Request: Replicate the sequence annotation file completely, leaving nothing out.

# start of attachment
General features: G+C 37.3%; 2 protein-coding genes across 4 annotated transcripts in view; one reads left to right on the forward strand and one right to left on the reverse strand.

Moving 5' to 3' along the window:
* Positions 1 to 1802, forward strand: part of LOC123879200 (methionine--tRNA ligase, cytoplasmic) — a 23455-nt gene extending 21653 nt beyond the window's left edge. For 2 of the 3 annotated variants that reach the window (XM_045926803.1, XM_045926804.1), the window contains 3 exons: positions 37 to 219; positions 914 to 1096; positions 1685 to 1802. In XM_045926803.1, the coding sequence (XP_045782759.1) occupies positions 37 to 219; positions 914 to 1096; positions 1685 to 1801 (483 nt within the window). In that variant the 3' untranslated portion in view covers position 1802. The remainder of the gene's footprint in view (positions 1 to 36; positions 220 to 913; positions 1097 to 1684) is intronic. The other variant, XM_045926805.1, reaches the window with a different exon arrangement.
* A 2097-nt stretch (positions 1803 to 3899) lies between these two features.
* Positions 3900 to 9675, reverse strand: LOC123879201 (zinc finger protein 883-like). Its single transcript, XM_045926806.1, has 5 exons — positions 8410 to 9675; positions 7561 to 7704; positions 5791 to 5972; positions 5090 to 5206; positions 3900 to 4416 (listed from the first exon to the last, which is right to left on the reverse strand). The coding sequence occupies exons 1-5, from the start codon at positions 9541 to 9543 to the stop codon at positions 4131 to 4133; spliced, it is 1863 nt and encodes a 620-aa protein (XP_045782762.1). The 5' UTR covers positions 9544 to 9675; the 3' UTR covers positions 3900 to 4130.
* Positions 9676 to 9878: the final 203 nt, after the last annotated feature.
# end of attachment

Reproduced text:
General features: G+C 37.3%; 2 protein-coding genes across 4 annotated transcripts in view; one reads left to right on the forward strand and one right to left on the reverse strand.

Moving 5' to 3' along the window:
* Positions 1 to 1802, forward strand: part of LOC123879200 (methionine--tRNA ligase, cytoplasmic) — a 23455-nt gene extending 21653 nt beyond the window's left edge. For 2 of the 3 annotated variants that reach the window (XM_045926803.1, XM_045926804.1), the window contains 3 exons: positions 37 to 219; positions 914 to 1096; positions 1685 to 1802. In XM_045926803.1, the coding sequence (XP_045782759.1) occupies positions 37 to 219; positions 914 to 1096; positions 1685 to 1801 (483 nt within the window). In that variant the 3' untranslated portion in view covers position 1802. The remainder of the gene's footprint in view (positions 1 to 36; positions 220 to 913; positions 1097 to 1684) is intronic. The other variant, XM_045926805.1, reaches the window with a different exon arrangement.
* A 2097-nt stretch (positions 1803 to 3899) lies between these two features.
* Positions 3900 to 9675, reverse strand: LOC123879201 (zinc finger protein 883-like). Its single transcript, XM_045926806.1, has 5 exons — positions 8410 to 9675; positions 7561 to 7704; positions 5791 to 5972; positions 5090 to 5206; positions 3900 to 4416 (listed from the first exon to the last, which is right to left on the reverse strand). The coding sequence occupies exons 1-5, from the start codon at positions 9541 to 9543 to the stop codon at positions 4131 to 4133; spliced, it is 1863 nt and encodes a 620-aa protein (XP_045782762.1). The 5' UTR covers positions 9544 to 9675; the 3' UTR covers positions 3900 to 4130.
* Positions 9676 to 9878: the final 203 nt, after the last annotated feature.